There are certain factors that can affect the manifestation of withdrawal symptoms and how long they last, including:
- Age of the person using.
- The individual’s physiology.
- Length of drug abuse.
- Typical dose of the drug.
- Frequency of drug use.
- Use of multiple substances.
- The presence of other physical or mental health issues.
Some withdrawal symptoms are potentially harmful, and it’s best to seek professional detox treatment to ensure safety during the withdrawal period.
Substance Detox Programs
To find the right detox treatment, a person should consider their unique physical and mental needs. The individual needs to feel comfortable in their environment in order to get the maximum benefits of detox treatment. What works for one person may not be ideal or appropriate for another person so it’s important to do your research when searching for detox programs. Detox can occur in a number of different settings, such as:
- Hospital detox: If the drug abuse has caused serious health consequences or the person is having other immediate health issues, drug detox treatment may begin in the hospital. People who are taken to the hospital due to an overdose may also start their detox in the hospital. The person will stay overnight at the facility and both their medical and mental health needs will be managed while they go through drug detox.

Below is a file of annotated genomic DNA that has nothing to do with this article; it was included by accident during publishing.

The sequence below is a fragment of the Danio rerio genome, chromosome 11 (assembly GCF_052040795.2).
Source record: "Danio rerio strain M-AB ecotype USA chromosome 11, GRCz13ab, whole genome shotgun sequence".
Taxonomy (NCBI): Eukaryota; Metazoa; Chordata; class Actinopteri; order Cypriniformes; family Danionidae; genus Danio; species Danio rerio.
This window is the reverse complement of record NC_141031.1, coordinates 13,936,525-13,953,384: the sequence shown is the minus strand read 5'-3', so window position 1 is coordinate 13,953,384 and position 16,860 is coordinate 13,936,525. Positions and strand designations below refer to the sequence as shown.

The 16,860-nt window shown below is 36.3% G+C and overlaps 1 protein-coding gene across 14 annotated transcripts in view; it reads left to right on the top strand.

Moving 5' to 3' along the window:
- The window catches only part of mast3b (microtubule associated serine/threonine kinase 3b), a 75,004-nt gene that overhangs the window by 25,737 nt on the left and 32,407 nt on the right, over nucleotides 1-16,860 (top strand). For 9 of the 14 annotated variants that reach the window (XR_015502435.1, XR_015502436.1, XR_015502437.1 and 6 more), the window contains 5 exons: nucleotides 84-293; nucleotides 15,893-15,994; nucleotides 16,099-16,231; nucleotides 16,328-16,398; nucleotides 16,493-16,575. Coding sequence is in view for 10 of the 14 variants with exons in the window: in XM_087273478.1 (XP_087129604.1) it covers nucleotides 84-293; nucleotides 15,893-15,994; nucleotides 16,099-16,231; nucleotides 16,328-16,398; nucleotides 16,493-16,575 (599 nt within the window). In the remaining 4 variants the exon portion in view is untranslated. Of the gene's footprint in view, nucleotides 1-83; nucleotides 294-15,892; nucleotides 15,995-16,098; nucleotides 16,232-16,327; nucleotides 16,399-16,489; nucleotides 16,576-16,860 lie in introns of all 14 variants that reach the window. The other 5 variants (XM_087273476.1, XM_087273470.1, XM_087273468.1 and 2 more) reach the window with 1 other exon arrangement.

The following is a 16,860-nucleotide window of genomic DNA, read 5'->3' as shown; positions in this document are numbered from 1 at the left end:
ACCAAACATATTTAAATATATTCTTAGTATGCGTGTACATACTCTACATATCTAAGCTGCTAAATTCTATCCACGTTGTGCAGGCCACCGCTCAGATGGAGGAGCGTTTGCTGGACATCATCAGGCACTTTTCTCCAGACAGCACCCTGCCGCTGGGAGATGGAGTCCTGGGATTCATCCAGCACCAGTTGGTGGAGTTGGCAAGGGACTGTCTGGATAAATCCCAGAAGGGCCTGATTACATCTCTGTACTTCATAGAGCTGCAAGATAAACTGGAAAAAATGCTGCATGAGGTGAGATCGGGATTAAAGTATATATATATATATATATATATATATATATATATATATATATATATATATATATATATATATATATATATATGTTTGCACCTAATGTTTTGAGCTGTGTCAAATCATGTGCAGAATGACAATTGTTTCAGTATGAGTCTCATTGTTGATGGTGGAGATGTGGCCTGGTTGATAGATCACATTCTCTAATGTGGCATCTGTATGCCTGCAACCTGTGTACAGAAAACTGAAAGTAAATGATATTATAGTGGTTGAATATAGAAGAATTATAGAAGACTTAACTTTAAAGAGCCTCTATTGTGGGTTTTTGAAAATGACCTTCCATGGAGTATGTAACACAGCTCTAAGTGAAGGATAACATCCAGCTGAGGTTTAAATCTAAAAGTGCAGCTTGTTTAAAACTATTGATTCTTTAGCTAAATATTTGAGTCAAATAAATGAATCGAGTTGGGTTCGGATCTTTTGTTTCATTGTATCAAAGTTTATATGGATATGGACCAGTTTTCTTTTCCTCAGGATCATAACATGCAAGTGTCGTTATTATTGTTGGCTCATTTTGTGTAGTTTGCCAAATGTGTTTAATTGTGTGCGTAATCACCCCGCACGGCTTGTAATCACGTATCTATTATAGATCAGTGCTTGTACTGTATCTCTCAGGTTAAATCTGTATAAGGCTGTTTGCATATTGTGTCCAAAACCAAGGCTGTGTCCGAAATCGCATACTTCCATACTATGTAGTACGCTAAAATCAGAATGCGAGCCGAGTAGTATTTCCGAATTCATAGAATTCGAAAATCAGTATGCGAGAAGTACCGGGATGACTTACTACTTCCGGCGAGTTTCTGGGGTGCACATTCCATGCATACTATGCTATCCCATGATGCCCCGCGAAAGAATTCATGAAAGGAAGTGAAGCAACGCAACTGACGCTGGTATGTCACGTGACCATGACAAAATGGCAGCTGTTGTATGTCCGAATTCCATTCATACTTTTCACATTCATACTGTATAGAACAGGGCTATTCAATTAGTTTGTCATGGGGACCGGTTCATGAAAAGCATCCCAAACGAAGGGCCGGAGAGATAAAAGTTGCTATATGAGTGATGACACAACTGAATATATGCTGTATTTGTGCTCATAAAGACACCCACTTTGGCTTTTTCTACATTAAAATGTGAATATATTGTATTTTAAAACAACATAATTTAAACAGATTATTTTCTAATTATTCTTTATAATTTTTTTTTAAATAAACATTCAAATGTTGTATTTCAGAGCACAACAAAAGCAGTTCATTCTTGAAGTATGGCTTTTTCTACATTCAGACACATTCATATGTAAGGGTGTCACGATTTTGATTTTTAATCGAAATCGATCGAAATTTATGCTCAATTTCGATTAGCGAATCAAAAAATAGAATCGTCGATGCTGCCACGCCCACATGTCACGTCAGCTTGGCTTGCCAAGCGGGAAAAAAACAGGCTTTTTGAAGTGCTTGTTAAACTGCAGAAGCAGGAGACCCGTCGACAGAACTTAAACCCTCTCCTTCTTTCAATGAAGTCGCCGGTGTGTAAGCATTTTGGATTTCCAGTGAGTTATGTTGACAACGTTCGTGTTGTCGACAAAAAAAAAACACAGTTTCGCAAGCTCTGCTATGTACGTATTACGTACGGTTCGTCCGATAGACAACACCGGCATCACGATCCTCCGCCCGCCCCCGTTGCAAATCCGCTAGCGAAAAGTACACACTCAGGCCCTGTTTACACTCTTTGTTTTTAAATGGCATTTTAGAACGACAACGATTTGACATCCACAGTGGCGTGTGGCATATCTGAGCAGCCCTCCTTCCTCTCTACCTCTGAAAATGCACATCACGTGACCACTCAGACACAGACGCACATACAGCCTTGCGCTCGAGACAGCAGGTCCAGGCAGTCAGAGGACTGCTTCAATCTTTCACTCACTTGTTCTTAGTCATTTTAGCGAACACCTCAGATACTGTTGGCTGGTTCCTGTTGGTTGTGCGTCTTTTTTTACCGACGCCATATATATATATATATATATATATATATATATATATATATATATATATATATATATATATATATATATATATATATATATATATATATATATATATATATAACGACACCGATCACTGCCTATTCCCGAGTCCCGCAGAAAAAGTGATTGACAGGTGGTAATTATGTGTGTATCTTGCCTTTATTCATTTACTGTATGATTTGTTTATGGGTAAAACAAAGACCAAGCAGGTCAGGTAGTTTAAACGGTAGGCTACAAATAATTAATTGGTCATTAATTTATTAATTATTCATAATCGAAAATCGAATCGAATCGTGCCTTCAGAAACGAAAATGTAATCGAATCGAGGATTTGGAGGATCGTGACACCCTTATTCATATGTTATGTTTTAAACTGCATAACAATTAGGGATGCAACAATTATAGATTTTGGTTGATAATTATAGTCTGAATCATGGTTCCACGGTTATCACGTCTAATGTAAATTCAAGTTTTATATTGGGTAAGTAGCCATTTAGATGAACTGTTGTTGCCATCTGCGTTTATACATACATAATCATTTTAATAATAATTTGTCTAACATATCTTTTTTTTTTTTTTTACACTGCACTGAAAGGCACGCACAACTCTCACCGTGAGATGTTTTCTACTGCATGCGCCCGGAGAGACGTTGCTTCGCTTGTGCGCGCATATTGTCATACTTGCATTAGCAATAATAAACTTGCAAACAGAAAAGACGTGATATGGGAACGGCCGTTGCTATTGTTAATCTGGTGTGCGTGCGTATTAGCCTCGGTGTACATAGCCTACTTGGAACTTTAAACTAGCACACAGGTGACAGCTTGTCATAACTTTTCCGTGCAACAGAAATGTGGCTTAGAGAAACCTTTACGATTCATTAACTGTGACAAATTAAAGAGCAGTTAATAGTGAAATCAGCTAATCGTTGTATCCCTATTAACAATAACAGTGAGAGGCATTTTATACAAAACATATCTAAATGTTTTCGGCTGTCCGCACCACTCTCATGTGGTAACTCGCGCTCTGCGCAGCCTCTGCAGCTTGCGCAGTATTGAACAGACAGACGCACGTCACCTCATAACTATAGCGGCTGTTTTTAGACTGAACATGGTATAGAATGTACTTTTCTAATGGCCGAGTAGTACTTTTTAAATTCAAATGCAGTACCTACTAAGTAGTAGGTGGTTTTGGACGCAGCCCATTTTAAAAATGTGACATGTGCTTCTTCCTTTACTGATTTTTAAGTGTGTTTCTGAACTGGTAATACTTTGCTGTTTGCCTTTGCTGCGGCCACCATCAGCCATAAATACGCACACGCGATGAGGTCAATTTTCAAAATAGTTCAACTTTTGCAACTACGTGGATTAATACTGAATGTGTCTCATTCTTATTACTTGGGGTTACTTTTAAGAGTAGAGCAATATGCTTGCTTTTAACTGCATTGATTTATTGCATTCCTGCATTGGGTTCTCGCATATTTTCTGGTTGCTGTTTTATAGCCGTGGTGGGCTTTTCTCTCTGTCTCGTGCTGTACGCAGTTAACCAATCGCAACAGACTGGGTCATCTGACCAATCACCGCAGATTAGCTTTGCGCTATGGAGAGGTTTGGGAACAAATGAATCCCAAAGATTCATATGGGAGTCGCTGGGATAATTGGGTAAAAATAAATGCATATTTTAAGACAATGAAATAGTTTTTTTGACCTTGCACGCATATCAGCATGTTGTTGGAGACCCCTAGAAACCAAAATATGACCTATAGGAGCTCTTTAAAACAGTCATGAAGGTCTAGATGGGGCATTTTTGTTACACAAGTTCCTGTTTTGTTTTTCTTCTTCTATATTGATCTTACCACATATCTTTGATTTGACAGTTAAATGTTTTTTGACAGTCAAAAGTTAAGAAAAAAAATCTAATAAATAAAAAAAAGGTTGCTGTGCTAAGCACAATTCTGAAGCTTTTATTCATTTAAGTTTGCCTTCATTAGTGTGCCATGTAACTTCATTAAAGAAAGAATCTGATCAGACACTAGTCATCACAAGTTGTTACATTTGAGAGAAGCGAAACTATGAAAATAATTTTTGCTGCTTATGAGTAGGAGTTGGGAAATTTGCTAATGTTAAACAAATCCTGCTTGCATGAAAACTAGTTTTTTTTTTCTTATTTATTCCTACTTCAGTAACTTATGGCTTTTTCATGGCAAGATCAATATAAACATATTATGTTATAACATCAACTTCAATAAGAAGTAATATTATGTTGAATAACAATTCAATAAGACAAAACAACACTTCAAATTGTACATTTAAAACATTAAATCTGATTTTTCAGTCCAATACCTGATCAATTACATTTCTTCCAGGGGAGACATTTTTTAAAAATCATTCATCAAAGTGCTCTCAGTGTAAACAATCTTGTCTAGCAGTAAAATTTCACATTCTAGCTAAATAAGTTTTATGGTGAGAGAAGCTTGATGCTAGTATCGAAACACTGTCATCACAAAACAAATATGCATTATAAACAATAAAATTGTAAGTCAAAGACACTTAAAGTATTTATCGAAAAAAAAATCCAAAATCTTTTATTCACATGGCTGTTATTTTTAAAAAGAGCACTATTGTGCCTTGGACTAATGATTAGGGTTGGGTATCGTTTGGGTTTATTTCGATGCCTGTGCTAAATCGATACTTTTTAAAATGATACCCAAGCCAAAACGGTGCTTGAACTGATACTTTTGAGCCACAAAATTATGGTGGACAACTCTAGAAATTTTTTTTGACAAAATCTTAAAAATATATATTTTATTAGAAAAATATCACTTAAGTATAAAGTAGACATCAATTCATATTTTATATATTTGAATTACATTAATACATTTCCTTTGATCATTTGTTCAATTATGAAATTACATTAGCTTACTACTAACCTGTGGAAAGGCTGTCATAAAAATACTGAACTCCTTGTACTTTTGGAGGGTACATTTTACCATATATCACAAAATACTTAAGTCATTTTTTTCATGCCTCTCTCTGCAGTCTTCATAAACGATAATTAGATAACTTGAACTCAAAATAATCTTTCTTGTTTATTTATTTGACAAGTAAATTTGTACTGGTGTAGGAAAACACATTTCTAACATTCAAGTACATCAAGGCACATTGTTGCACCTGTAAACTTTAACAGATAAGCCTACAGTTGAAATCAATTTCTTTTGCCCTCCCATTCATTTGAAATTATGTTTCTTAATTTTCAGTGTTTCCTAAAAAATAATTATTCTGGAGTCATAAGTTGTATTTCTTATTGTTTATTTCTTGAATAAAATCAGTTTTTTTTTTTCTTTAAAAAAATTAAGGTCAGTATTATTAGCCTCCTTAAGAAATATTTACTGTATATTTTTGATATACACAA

- Residential or inpatient: During residential inpatient treatment, the person stays at the treatment facility around-the-clock during the initial drug detox. These treatment facilities will not only assist with the detox process, but will also care for both physical and mental health needs. The facility may offer post-detox treatment options as well.
- Outpatient: Outpatient detox treatment may be the best option for someone who has responsibilities, such as family, work, or school. Outpatient programs typically require attendance of group or individual counseling at set times, and are most suitable for those with solid support systems.
- Physician’s office: In relatively less severe cases of drug abuse, the person may be able to undergo detox treatment at home with the help of an experienced physician. This would also require the person to have a strong support system to ensure success of the detox program.
Drug addiction is a chronic health condition that benefits from being treated over the long-term. Once the initial detox treatment is completed, the person will need to connect with a post-detox community or program that will continue to assist them on their journey through recovery.